Hands on with FireEye


I recently had a chance to get some soak time with some of FireEye’s suite of cyber security hardware at a customer site.  They deployed NX, HX and CM appliances into their network.  DTI (Dynamic Threat Intelligence) was also purchased, I’ll go into that more in a later post.  Following is an eye chart of FireEye’s comprehensive suite of products as well as a more in depth description of the products that were deployed at this particular customer site:




The NX appliance is responsible for monitoring and stopping web based attacks, zero day web exploits and multi-protocol callbacks.  What this means is that the appliance is constantly monitoring traffic coming into your network.  It looks for suspicious activity based on known exploits and how they work (i.e. modify the registry to turn off the firewall, turn off anti-virus or spawn multiple processes and delete the original executable to hide itself).  Once it finds something suspicious, it can analyze the behavior of the potential threat using it’s Multi-Vector Virtual Execution (MVX) engine.  The MVX engine will detonate the payload in an isolated and heavily instrumented VM environment where it can log exactly what the exploit does and how it does it.  Once it has this information and it has identified the exploit, it can automatically block it from getting into your network.



The HX/HXD appliances are used to monitor endpoints (windows desktops/laptops, servers or even cellphones and tablets) for compromises.  It monitors all endpoints across the entire organization at once and is able to correlate suspicious activity.  Once a threat is identified, you then have the option of downloading a triage package that consists of detailed information about what the system was doing or even isolating or containing an endpoint from the network so it can’t cause any additional harm to the environment.  The appliances are typically deployed both in the internal network and the DMZ.  This gives the additional ability to protect remote endpoints that connect externally as well as internal ones.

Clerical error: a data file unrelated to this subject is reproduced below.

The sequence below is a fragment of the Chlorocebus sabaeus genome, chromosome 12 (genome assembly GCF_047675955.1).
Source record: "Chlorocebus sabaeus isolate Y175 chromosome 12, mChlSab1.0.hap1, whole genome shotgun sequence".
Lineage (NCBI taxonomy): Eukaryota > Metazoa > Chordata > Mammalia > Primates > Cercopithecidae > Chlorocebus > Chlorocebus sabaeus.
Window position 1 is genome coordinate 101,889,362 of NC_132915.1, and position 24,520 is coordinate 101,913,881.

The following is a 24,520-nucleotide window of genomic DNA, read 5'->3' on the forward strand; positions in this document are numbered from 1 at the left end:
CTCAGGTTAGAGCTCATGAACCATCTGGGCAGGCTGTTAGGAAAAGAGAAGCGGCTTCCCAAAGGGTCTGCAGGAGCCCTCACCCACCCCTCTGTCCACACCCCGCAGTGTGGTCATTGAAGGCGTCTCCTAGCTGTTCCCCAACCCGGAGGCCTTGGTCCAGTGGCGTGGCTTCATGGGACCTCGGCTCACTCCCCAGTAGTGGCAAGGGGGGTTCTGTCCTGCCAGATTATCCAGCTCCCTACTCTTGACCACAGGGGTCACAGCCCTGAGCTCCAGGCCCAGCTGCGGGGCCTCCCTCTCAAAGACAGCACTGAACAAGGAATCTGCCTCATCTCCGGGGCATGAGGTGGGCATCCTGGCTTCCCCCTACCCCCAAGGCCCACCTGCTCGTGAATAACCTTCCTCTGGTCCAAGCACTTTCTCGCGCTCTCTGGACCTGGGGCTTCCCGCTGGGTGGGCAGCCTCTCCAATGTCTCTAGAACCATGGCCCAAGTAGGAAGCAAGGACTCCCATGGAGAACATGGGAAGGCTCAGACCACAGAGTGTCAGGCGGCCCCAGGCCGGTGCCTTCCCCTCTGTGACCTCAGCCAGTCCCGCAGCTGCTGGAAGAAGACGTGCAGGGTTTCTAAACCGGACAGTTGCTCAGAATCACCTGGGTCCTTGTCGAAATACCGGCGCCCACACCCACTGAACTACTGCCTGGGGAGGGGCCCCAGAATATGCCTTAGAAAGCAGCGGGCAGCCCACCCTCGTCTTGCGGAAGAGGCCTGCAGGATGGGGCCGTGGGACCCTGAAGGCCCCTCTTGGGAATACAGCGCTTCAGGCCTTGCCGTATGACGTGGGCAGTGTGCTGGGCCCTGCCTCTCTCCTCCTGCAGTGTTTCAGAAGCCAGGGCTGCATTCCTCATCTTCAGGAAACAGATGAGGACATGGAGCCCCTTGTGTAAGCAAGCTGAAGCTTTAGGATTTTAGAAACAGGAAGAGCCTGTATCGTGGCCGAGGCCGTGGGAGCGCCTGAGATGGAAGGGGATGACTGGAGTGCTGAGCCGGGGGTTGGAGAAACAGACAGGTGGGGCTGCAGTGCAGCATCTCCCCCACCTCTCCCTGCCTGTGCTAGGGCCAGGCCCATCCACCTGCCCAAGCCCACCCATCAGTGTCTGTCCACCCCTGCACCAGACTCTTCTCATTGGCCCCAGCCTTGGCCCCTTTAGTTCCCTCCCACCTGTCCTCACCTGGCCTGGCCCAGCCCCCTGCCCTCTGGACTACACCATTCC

The CM appliance is basically the command center for FireEye that is able to communicate with all other appliances and provide a comprehensive view of what is going on.  It has the ability to reach into email, file storage, endpoint, network and mobile platforms and correlate activities in a single pane of glass.  One of the big benefits of this product is it’s ability to stop multi-vector attacks that span multiple platforms.  By deploying the FireEye NX, EX, FX, HX and AX series together with the FireEye CM series, the analysis of blended threats, such as pinpointing a spear-phishing email used to distribute malicious URLs, and correlating a perimeter alert to the endpoint, becomes possible.


The vast majority of customers that purchase HX appliances also purchase DTI for its obvious advantages.  The MVX engine is the really cool part of what FireEye has to offer.  Below is a description of MVX: